Cognitive or psychological biases are subjective perceptions that we draw on when processing information.
Whether you realise it or not, many of the decisions you’ve made throughout your life have been influenced by them.
Some are harmless and even comical; others can be costly. In this article, we are going to share some of the main psychological biases that influence sales and that can help you understand why people buy.
It’s all a course every sales or marketing professional should understand and be ready to take advantage of when the opportunity arises.
Here are five cognitive biases that can be leveraged to drive sales:
Leveraging the image advantage effect
Humans are visual creatures.
We connect with images much more deeply than we do with text.
Yet sales teams often give presentations with slide after slide of nothing but text, with no graphics or images to support what is being said.
In countless studies, scientists have found that pictures are easier to remember.
Therefore, when addressing potential clients, try to replace the text in your presentation with graphics.
John Medina, the author of Brain Rules, reveals that “multitasking, when it comes to paying attention, is a myth”.
People have a hard time reading and listening at the same time.
So don’t force them to do it. Give them images that are easier to remember.
Adopt the idea of communicating with graphics rather than just text.
Use the “Bandwagon” effect to drive sales
The bandwagon effect is what we call it when people buy a product, adopt an attitude or embrace a certain behaviour simply because everyone else is doing it.
As more people follow the trend (e.g. Crocs, Meerkat, pet rocks, etc.), others are inspired to jump on the bandwagon.
Sales professionals can use the bandwagon effect by advertising how many other brands are using their product or service.
In B2B, this happens in the following way:
- Putting the logos of the companies that are using your service on your website
- Highlighting one pricing tier as the most popular
- Referencing competitors using your solutions in outreach emails
- Embedding third party reviews on your website
- E-commerce sites often use the “bandwagon” effect by showing shoppers what other people have bought.
Use high and low price anchors
There is an old question in advertising: how do you sell a 2,000 Euro watch? The answer: put it next to a €10,000 watch.
That is the anchor price.
Anchoring is a cognitive bias that says we rely heavily on the first information we are offered (in this case, the anchor price) when making decisions, i.e. we use the initial price as a reference, regardless of how high it is.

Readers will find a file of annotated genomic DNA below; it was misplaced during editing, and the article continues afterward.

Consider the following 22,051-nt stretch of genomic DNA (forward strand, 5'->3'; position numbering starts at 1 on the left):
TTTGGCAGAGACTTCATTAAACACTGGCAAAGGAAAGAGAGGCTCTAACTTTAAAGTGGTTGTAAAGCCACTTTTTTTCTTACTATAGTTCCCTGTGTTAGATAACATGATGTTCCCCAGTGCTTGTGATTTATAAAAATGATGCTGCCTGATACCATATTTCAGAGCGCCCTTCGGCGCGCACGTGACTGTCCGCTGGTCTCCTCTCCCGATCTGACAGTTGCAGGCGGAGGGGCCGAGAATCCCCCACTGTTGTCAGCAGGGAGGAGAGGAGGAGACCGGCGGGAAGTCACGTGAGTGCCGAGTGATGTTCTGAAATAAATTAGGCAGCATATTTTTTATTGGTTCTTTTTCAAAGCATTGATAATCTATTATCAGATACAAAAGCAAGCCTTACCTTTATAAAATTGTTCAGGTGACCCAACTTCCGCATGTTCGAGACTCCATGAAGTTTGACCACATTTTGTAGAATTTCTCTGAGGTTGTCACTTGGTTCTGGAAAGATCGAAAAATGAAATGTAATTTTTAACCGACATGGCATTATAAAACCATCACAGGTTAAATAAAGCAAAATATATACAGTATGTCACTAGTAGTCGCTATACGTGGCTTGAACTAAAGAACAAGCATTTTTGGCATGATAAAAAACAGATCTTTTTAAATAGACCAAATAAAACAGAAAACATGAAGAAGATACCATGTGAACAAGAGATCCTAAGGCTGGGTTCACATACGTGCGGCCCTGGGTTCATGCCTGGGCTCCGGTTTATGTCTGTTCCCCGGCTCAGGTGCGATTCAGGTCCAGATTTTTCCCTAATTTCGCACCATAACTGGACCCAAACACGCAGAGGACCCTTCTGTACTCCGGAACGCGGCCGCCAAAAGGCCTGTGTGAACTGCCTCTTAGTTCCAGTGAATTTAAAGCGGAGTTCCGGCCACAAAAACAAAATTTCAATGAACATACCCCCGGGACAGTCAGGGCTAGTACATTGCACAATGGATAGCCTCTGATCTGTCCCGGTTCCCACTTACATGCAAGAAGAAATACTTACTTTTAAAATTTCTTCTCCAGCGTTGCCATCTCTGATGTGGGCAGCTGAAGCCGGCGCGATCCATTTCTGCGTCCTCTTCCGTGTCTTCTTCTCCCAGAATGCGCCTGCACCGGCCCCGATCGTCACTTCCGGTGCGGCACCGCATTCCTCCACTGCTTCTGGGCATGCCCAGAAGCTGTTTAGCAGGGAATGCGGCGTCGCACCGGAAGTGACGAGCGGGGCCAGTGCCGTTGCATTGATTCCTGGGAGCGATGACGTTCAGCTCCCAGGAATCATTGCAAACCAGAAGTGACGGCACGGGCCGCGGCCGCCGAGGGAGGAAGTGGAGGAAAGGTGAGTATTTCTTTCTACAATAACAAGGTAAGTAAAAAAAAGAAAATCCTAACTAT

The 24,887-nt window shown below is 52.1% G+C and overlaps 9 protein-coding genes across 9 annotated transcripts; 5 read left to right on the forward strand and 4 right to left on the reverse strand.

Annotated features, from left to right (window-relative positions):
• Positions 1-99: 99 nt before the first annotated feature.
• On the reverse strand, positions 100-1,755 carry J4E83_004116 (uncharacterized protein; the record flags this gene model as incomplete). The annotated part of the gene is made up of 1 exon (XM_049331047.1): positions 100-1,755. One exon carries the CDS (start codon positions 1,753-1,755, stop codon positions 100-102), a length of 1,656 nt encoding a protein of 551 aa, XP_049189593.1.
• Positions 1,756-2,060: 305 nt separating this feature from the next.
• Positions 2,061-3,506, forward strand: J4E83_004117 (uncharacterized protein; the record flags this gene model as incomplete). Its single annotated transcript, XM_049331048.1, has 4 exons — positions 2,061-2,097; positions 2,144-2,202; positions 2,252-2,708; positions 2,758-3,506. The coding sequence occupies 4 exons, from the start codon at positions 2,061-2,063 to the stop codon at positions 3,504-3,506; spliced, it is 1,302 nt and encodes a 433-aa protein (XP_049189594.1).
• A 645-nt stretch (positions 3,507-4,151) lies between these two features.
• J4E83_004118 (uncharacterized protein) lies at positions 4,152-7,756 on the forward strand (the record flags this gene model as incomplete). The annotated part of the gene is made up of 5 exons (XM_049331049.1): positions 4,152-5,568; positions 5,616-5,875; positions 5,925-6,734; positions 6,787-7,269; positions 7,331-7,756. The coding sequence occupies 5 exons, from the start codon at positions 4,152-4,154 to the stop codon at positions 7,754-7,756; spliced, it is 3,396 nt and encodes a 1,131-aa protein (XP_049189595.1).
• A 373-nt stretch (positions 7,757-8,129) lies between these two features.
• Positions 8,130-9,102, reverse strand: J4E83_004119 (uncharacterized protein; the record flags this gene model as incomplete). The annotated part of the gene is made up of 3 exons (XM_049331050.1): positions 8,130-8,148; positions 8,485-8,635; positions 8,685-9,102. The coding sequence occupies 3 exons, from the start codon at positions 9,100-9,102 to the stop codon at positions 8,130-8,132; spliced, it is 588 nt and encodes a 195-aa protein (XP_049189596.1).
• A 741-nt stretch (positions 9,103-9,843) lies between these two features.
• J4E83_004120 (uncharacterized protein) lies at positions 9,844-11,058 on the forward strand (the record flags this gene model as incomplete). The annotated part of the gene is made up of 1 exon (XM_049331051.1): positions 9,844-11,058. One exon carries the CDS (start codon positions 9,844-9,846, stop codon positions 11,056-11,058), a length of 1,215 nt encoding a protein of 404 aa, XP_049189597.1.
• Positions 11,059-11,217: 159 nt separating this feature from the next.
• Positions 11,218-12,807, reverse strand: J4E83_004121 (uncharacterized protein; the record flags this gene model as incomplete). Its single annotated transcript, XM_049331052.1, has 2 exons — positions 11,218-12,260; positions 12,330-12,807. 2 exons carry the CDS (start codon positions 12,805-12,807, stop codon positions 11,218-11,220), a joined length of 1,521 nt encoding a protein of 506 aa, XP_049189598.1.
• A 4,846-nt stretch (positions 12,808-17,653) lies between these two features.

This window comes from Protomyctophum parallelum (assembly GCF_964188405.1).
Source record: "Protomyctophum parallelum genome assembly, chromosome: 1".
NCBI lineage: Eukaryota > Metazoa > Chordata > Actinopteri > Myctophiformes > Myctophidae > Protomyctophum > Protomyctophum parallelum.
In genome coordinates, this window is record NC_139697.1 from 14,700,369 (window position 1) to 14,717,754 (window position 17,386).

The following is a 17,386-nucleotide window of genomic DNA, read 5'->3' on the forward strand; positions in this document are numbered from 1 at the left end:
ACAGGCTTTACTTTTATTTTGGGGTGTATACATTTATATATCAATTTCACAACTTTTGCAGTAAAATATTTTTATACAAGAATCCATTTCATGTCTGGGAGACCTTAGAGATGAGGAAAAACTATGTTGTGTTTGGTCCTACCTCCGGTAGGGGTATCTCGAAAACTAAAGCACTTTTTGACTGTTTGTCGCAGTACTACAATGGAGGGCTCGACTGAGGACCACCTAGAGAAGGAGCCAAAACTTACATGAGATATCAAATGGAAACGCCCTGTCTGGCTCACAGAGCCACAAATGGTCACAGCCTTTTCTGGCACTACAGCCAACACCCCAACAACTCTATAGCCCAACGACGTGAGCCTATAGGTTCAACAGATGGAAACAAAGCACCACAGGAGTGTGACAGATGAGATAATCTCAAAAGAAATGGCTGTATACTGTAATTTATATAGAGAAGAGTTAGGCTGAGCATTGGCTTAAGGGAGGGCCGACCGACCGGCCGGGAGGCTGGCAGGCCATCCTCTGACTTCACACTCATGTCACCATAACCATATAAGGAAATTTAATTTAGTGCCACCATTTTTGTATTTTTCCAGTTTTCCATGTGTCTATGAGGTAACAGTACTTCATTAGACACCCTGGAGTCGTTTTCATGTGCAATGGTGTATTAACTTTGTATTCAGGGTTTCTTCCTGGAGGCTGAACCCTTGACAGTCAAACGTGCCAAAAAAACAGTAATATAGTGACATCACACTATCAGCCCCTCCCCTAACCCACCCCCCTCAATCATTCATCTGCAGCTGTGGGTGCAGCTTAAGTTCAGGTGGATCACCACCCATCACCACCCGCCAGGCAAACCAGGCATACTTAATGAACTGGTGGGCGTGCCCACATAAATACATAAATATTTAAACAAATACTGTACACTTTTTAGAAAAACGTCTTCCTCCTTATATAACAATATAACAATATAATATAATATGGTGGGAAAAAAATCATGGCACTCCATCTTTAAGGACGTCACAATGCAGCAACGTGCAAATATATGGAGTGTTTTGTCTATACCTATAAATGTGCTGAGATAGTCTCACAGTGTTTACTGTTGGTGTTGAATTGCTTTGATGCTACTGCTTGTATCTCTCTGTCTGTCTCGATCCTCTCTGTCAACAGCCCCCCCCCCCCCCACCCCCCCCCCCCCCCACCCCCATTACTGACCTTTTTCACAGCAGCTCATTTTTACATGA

Adopt accurate pricing
Most of us think we want our prices to be nice and round: In a study conducted at Cornell University, researchers found that people judged accurate prices to be lower than rounded ones.
In fact, studies have found that shoppers will pay more if the price tag shows an accurate number rather than a clean, rounded number. For example, 354,294 euros is more likely to attract a buyer than 350,000 euros.
We have a clear bias against round numbers in high-priced transactions.
So, when crafting your proposals and communicating prices to the company’s customers, be aware of the influence that accurate pricing will have on the buyers’ perception of value.
The irrational escalation of commitment
We’ve all seen this in the workforce. You make a serious investment in a project, but the project struggles. Or maybe you have a successful project, but leadership believes they could do even MORE with a little more investment.
For years, organisations have faced situations like this, and have found it difficult to find when to stop.
Why this phenomenon occurs: It’s a cognitive bias called irrational escalation of commitment.
It leads people to buy lottery tickets over and over again. We are used to believing that after investing in something once, our chances of success increase.
We believe that adding a little more money to a problem can fix it.
We believe that adding a few more licenses to an account can accelerate growth.
We believe that buying one more add-on will increase our return on investment.
This bias is something that sales teams and marketers can leverage.
It is something they can use to increase the lifetime value of their customers and impact the bottom line.
This is achieved by facilitating up-selling.
As a buyer is going through the process of purchasing and buying your solution don’t hesitate to include opportunities where they can add inexpensive functionality to their plan.
By accepting a call to action like this after they have selected a larger plan, they are more likely to continue to add benefits to their order.
There are several cognitive biases that can shape your sales strategy
Familiarise yourself with the main cognitive biases that affect your buyers (like the ones on this list) and use that psychological insight to design pitches, display prices and create great proposals.
You’ll soon see how harnessing this can increase sales, and you’ll be more aware of your own direction so your brain doesn’t play tricks on you.
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